Kathakali, literally means `story-play', is a dance-drama originated in the 17th century in Kerala, one of the smallest and most beautiful states in India lying on the west coast of the Indian peninsula. It was given its present form by Mahakavi Vallathol Narayan Menon, who was the founder of the Kerala Kala Mandalam. Elements of music, dance , painting, poetry and drama beautyfuly blended in a unique way to make this art form stand out amongst other classical dance forms. Kathakali has evolved from classical dance forms such as Koodiyattam and also imbibed elements of several folk art forms that existed in Kerala. The many aspects of traditional rituals and ceremonies that Kathakali picked up on its evolutionary course from various folk arts, has since then become its integral part. Kathakali is known for its large, elaborate makeup and costumes. Characters with vividly painted faces and elaborate costumes re-enact stories from the Hindu epics, Mahabharata and Ramayana. The elaborate costumes of Kathakali have become the most recognised icon for Kerala
KATHAKALI STYLES (Sampradayam)
- Vettathu Sampradayam
- Kalluvazhi Sampradayam
- Kaplingadu Sampradayam.
The latest Sampradyam is Kalluvazhy Sampradayam which is implemented in Kerala kalamandalam, Sadanam and Kottakkal. By selecting attractive attams from the Kaplingadu Sampradayam(Thekkan styles) and Kalladikkodan Sampradayam (old Vadakkan styles) and named as Kalluvazhi Sampradayam. Now Kalluvazhi Sampradayam is known as vadakkan style and Kalladikkodan Sampradayam is vanished. In Kalamandalam thekkan style of Kathakali training also included.
The three unique and striking features that make Kathakali an unparalleled form of performing art are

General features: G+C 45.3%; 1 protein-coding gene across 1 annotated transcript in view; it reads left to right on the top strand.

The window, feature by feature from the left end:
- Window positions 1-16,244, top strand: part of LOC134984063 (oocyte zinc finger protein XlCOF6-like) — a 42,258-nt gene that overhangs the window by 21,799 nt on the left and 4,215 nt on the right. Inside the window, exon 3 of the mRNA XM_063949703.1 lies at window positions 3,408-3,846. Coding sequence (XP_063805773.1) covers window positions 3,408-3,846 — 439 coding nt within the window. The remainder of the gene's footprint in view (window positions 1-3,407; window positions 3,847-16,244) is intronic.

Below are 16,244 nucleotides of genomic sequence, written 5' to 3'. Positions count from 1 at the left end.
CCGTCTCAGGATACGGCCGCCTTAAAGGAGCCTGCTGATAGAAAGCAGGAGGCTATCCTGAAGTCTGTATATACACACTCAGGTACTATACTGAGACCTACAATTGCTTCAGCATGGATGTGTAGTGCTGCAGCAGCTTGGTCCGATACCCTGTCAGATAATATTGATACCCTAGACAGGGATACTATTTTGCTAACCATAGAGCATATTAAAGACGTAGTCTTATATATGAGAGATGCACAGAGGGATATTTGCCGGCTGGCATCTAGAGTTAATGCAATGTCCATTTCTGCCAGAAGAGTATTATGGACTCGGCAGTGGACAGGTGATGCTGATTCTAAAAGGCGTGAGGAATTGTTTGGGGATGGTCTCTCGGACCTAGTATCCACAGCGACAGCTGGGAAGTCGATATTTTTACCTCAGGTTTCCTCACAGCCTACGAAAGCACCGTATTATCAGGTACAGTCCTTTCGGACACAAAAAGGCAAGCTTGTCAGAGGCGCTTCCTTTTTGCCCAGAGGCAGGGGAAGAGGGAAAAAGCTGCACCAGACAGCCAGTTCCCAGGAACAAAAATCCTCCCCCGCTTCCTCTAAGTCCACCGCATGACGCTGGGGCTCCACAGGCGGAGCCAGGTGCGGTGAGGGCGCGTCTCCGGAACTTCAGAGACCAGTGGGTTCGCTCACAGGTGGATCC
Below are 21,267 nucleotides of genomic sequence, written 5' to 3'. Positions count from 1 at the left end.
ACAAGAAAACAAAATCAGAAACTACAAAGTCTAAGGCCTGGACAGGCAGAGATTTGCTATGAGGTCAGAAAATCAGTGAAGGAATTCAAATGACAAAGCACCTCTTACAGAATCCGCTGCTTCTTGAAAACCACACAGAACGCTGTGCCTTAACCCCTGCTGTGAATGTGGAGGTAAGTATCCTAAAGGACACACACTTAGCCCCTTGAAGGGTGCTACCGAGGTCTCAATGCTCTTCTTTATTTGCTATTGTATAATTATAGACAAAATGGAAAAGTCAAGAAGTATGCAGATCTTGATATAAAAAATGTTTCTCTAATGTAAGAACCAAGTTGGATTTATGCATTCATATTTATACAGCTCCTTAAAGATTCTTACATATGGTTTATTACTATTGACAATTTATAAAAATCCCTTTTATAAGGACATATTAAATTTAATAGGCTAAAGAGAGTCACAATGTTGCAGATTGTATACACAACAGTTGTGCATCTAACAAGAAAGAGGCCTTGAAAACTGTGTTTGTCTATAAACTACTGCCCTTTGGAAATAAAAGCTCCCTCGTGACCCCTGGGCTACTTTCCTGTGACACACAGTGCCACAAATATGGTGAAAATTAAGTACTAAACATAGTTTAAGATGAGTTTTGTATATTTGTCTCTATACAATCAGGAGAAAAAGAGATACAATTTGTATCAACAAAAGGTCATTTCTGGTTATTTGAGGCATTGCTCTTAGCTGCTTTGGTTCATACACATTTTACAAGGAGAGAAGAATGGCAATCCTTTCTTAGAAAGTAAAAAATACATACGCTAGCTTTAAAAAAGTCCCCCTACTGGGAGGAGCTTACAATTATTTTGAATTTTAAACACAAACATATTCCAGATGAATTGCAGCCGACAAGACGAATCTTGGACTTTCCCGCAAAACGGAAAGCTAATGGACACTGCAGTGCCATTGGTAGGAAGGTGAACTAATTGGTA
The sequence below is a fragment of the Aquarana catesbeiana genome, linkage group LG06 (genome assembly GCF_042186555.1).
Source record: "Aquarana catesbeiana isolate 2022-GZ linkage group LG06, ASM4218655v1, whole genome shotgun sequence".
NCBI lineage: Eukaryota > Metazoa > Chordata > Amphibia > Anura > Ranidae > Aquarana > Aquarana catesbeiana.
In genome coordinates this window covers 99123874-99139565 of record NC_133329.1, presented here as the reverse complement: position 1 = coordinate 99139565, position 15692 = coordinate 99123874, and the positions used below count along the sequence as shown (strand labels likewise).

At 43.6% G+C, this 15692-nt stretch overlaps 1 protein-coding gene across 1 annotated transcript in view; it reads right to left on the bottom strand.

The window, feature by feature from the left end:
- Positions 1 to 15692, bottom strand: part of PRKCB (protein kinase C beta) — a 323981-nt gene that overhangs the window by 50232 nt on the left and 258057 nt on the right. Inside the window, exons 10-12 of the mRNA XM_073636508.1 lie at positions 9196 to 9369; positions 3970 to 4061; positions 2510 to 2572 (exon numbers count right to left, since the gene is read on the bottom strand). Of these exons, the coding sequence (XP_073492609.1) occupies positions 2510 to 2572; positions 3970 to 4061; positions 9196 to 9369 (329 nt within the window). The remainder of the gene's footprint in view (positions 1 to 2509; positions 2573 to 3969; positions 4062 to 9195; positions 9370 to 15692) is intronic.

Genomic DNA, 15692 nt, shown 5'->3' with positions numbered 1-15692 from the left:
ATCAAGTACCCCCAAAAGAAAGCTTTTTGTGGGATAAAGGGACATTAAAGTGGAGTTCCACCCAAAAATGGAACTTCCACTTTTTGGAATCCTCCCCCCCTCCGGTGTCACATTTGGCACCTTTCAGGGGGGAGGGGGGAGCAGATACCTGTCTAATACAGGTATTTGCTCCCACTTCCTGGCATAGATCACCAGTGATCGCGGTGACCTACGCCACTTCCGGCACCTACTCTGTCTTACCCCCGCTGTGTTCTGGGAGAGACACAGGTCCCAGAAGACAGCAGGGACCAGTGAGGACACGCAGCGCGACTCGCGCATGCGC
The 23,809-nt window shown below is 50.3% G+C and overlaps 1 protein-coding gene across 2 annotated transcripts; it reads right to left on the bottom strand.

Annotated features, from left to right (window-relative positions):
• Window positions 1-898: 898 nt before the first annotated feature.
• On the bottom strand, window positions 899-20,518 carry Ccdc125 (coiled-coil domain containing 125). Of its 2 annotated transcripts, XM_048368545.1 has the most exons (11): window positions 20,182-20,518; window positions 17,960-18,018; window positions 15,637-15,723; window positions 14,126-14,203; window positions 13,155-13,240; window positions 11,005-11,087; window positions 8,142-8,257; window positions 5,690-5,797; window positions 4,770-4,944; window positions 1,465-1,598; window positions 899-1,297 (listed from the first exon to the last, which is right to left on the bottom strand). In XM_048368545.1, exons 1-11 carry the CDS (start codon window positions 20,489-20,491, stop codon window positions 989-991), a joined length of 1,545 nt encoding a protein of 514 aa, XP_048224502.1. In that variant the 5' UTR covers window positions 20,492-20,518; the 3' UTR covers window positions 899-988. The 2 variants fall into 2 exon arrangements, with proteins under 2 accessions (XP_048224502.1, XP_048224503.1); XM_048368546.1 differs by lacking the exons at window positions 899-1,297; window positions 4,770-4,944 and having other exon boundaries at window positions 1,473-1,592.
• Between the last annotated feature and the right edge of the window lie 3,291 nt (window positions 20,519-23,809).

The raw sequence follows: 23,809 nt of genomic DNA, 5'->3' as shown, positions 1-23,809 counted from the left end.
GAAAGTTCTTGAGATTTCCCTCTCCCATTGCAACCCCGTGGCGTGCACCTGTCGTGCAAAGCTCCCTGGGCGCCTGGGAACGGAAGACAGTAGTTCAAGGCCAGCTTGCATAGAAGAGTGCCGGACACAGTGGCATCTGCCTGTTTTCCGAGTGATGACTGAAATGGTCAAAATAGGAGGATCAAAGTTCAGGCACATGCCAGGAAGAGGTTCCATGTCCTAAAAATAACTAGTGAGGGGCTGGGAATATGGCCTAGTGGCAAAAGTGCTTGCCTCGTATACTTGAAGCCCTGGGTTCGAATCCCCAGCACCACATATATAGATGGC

1. Sophisticated language of Mudras : with 24 basic Mudras (hand and finger gestures ) Kathakali has a total sophisticated language. When the drama is enacted on the stage, Kathakali characters communicate with each other through this sophisticated language, body movements and facial expressions. 600 to 700 gestures are there in common use.
2. Complete control of the eye balls and the different muscles in the face, so that the different emotions could be expressed and exhibited in a superb manner. (For instance the Kathakali artistes can rotate the eyeballs clockwise or anti-clockwise from corner to corner both ways etc.)
3. Flexibility and complete control of all part of the body. This is achieved by intensive physical training and oil massaging (Uzhichil) of the body. It takes years for a Kathakali artist to master the above said features.
The name Kathakali derives from the Malayalam words "katha" (meaning story) and "kali" (meaning play)
Nrithyam (Enactment, the element of drama with emphasis on "mudras", which are hand gestures)
Even though the lyrics/literature would qualify as another independent element called "Sahithyam", it is considered as a component of Geetha, as it plays only a supplementary role to Nritham, Nrithyam and Natyam.
1. Angika -- pertaining to the body and its limbs. 2. Vachika -- relating to the vocal including proper pronunciation, modulation of voice accents and percussion.
3. Satvika -- representation of psychic condition.
4. Ahraya -- costume, make-up, stage props etc.
Vachika Abhinaya: One of the distinguishing characteristic of Kathakali is that the actors do not speak. Vachika (drama text in the form of verses and songs) are recited and sung by vocalists. These songs are explained and interpreted in details by actors through an elaborate method of angikabhinaya which consists of highly codified gestures, facial expression, and body movements. The vocal music in Kathakali although based on the Karnatic (South Indian) system has developed a distinct regional style called Sopanasangeetham. Its main aim is the evocation of the appropriate, dramatic mood and sentiments.